When Danny Mulheron came on board as the director we thought the best way to change the Film Commission’s mind was to invite them to a rehearsed reading. Ruth Harley wriggled and squirmed saying none of our suggested dates really suited them. We asked her to nominate a date that would suit them. Somewhat reluctantly she did and we booked the studio at Circa Theatre. We hired a caterer to provide drinks and snacks. We paid actors who came in early so Danny could put them through their paces. At the appointed hour we were excited and ready. Nobody from the Film Commission turned up.
It was my very own WAITING FOR GUFFMAN moment and I will always treasure it.
Sam Pillsbury lives in Arizona now, making prize-winning red wines that have been served at the White House. Last year he saw a DVD of the movie he initiated all though years ago. He was wistful gracious and complimentary. With one caveat, “Why did it look like one long hair shampoo commercial?”
Most probably because it was directed by a man who makes prize-winning commercials. When people ask me what would be the best way to raise the tone of the debating chamber in Parliament I invariably reply put sawdust on the floor. That’s what SEPARATION CITY needed – sawdust on the floor. Danny Mulheron would have made raw, uncomfortable comedy with sawdust on the floor.
But the Film Commission said Danny couldn’t direct with me producing and writing it, so I looked around for someone else. Mike Horton recommended a Kiwi working in Australia, Paul Middleditch.
We met in Sydney, I liked him immediately, though I was surprised that someone half my height and half my weight wanted demonstrate and he did so convincingly that he could drink me under the table.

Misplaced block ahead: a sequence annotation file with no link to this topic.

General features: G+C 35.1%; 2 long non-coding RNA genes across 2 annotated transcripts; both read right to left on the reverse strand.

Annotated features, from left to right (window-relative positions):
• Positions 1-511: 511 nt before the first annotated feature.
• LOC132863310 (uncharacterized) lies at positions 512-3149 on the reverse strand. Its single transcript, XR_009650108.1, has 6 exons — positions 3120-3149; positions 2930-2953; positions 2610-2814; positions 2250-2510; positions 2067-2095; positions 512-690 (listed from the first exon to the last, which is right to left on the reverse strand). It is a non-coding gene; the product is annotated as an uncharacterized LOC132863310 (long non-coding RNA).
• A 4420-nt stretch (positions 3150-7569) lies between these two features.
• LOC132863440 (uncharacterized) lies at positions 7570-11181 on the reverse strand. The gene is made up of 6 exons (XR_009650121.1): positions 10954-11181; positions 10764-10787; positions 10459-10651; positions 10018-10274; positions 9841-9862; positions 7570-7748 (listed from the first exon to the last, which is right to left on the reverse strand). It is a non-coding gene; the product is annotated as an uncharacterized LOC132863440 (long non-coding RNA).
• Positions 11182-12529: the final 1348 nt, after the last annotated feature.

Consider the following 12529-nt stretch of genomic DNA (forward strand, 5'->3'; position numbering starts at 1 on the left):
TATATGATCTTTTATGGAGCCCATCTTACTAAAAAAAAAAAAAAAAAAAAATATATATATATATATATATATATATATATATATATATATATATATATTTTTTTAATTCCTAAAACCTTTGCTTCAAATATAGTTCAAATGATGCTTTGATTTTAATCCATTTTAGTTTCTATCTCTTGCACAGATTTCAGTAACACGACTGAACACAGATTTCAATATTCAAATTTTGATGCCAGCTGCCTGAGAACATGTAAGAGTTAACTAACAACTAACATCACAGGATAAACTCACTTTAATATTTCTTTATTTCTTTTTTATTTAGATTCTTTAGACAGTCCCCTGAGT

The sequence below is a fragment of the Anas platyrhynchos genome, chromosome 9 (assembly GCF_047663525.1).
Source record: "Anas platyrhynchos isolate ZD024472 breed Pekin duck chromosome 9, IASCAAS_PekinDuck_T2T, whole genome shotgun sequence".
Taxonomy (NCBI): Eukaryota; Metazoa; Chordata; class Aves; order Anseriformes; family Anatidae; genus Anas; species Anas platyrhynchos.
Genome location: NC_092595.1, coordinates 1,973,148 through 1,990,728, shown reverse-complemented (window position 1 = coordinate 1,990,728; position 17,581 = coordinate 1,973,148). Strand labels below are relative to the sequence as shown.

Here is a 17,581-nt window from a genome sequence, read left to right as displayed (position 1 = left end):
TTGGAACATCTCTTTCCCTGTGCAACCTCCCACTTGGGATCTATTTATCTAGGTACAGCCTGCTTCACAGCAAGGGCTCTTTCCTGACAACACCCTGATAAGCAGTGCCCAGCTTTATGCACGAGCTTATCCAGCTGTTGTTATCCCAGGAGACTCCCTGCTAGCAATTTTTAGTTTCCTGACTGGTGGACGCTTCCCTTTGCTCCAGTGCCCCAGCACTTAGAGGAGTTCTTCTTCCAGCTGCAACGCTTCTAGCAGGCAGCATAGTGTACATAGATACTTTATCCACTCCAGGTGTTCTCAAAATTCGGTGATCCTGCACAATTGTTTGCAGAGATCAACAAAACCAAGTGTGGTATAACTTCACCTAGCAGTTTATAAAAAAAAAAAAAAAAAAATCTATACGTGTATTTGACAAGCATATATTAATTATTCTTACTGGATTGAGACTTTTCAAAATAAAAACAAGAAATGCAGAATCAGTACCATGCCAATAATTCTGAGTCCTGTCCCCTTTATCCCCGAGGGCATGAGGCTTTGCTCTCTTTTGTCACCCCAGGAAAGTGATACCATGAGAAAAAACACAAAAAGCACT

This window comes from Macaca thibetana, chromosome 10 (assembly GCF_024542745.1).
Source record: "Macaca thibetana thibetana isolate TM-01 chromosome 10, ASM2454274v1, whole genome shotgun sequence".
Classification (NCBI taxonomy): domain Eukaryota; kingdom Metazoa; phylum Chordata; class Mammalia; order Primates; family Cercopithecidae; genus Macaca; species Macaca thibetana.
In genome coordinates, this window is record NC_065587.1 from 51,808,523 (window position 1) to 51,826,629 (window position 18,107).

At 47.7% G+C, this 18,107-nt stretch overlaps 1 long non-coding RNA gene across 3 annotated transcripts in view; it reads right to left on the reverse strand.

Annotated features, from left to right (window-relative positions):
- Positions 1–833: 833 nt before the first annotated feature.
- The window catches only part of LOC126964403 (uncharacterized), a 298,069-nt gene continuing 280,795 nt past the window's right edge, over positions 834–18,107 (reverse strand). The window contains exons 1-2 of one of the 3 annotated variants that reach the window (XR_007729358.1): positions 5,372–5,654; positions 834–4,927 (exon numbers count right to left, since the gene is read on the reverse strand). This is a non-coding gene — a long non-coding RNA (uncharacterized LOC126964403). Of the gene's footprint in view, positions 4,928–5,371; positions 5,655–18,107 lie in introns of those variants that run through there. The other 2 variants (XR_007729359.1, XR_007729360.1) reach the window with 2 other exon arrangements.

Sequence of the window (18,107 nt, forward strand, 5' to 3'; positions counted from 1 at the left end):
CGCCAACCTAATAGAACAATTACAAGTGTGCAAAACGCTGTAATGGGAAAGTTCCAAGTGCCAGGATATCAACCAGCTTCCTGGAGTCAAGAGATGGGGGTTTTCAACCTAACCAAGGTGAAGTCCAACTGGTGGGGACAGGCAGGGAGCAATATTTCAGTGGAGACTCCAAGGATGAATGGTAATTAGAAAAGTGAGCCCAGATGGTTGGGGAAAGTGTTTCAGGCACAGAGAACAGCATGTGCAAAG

His show reel was stunning. It contained some of the funniest thirty second commercials the world will ever see, but a feature film is ninety minutes long and I don’t think Paul ever held the whole movie in his head the whole time, which a film director must be able to do.
I arrived on location one morning and Paul hugged me near tears, and said, “Mate we shot a beautiful scene in the bedroom last night. Joel and Danielle were so tender and loving. It was fabulous, you’re gonna love it”. I said, “Paul, what is the scene which follows this?” He said, “Dunno. What is the next scene?” “They are in the kitchen having a tense and bitter conversation about their sex life being in the toilet.”
It’s a small point, but ideally when you are making a movie everyone involved is making the same movie also.
When I first met Robert Slaverio from Hoyts he said, “Mate, I love this script, mate. It’s bloody funny. It’s about us. It’s about blokes and how sheilas are impossible to live with.” Our Dutch and German investors thought we were making a comedy in similar vein to BRIDESMAIDS and THE HANGOVER.
Paul thought he was making Chekov.
Although the film is elegantly shot and has fine performances there is gap between what the screenplay intended and what Paul delivered.